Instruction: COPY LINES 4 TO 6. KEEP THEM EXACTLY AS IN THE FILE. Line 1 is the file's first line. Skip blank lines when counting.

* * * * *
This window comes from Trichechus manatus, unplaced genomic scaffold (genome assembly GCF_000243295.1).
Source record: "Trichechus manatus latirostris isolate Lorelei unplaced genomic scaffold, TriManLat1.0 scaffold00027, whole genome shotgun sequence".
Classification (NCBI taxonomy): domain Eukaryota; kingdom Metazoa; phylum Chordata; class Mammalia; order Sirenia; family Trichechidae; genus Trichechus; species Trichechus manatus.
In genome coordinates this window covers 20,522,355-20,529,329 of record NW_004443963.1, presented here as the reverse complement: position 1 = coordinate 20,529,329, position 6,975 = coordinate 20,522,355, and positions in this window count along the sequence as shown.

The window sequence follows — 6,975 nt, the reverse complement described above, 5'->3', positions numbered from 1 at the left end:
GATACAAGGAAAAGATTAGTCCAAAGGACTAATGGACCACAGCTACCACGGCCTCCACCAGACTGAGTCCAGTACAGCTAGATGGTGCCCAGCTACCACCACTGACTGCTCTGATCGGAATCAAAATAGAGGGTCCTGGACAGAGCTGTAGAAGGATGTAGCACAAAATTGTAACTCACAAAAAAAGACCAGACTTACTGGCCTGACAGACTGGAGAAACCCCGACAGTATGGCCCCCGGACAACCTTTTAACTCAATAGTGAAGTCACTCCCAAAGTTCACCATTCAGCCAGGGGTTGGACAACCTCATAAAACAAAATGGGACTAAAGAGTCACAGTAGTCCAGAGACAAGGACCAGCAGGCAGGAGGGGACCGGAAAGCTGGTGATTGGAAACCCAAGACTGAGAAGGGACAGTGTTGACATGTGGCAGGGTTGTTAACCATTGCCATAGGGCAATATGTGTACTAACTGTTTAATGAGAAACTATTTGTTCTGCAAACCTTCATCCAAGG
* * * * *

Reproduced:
In genome coordinates this window covers 20,522,355-20,529,329 of record NW_004443963.1, presented here as the reverse complement: position 1 = coordinate 20,529,329, position 6,975 = coordinate 20,522,355, and positions in this window count along the sequence as shown.

The window sequence follows — 6,975 nt, the reverse complement described above, 5'->3', positions numbered from 1 at the left end:
GATACAAGGAAAAGATTAGTCCAAAGGACTAATGGACCACAGCTACCACGGCCTCCACCAGACTGAGTCCAGTACAGCTAGATGGTGCCCAGCTACCACCACTGACTGCTCTGATCGGAATCAAAATAGAGGGTCCTGGACAGAGCTGTAGAAGGATGTAGCACAAAATTGTAACTCACAAAAAAAGACCAGACTTACTGGCCTGACAGACTGGAGAAACCCCGACAGTATGGCCCCCGGACAACCTTTTAACTCAATAGTGAAGTCACTCCCAAAGTTCACCATTCAGCCAGGGGTTGGACAACCTCATAAAACAAAATGGGACTAAAGAGTCACAGTAGTCCAGAGACAAGGACCAGCAGGCAGGAGGGGACCGGAAAGCTGGTGATTGGAAACCCAAGACTGAGAAGGGACAGTGTTGACATGTGGCAGGGTTGTTAACCATTGCCATAGGGCAATATGTGTACTAACTGTTTAATGAGAAACTATTTGTTCTGCAAACCTTCATCCAAGG